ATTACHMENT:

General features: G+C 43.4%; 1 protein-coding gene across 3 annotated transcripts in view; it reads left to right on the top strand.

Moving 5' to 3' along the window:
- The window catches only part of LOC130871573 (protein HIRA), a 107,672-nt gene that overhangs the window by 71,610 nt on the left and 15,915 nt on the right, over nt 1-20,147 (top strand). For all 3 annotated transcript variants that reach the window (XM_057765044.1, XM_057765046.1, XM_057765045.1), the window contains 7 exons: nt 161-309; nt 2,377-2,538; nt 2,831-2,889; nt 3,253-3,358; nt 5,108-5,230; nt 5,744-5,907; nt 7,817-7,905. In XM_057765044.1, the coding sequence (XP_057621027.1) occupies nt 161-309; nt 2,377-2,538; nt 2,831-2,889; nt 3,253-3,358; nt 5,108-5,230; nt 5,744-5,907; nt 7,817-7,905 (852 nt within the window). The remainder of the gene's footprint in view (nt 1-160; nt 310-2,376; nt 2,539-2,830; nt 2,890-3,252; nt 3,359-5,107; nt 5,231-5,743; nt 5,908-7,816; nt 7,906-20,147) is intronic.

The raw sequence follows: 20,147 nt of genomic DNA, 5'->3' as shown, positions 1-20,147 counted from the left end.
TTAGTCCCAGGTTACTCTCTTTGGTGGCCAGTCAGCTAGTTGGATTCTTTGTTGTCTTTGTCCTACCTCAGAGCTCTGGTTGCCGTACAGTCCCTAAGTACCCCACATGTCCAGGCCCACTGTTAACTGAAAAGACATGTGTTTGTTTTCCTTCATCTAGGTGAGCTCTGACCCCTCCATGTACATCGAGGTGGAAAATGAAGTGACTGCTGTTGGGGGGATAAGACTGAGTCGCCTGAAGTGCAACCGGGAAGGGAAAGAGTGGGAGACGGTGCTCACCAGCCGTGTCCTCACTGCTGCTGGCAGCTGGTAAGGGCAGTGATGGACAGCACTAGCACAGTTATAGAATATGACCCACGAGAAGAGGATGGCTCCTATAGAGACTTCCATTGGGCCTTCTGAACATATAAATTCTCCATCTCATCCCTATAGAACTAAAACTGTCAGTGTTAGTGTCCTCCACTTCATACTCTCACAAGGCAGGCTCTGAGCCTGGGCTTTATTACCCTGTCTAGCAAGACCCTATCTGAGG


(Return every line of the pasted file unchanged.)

General features: G+C 43.4%; 1 protein-coding gene across 3 annotated transcripts in view; it reads left to right on the top strand.

Moving 5' to 3' along the window:
- The window catches only part of LOC130871573 (protein HIRA), a 107,672-nt gene that overhangs the window by 71,610 nt on the left and 15,915 nt on the right, over nt 1-20,147 (top strand). For all 3 annotated transcript variants that reach the window (XM_057765044.1, XM_057765046.1, XM_057765045.1), the window contains 7 exons: nt 161-309; nt 2,377-2,538; nt 2,831-2,889; nt 3,253-3,358; nt 5,108-5,230; nt 5,744-5,907; nt 7,817-7,905. In XM_057765044.1, the coding sequence (XP_057621027.1) occupies nt 161-309; nt 2,377-2,538; nt 2,831-2,889; nt 3,253-3,358; nt 5,108-5,230; nt 5,744-5,907; nt 7,817-7,905 (852 nt within the window). The remainder of the gene's footprint in view (nt 1-160; nt 310-2,376; nt 2,539-2,830; nt 2,890-3,252; nt 3,359-5,107; nt 5,231-5,743; nt 5,908-7,816; nt 7,906-20,147) is intronic.

The raw sequence follows: 20,147 nt of genomic DNA, 5'->3' as shown, positions 1-20,147 counted from the left end.
TTAGTCCCAGGTTACTCTCTTTGGTGGCCAGTCAGCTAGTTGGATTCTTTGTTGTCTTTGTCCTACCTCAGAGCTCTGGTTGCCGTACAGTCCCTAAGTACCCCACATGTCCAGGCCCACTGTTAACTGAAAAGACATGTGTTTGTTTTCCTTCATCTAGGTGAGCTCTGACCCCTCCATGTACATCGAGGTGGAAAATGAAGTGACTGCTGTTGGGGGGATAAGACTGAGTCGCCTGAAGTGCAACCGGGAAGGGAAAGAGTGGGAGACGGTGCTCACCAGCCGTGTCCTCACTGCTGCTGGCAGCTGGTAAGGGCAGTGATGGACAGCACTAGCACAGTTATAGAATATGACCCACGAGAAGAGGATGGCTCCTATAGAGACTTCCATTGGGCCTTCTGAACATATAAATTCTCCATCTCATCCCTATAGAACTAAAACTGTCAGTGTTAGTGTCCTCCACTTCATACTCTCACAAGGCAGGCTCTGAGCCTGGGCTTTATTACCCTGTCTAGCAAGACCCTATCTGAGG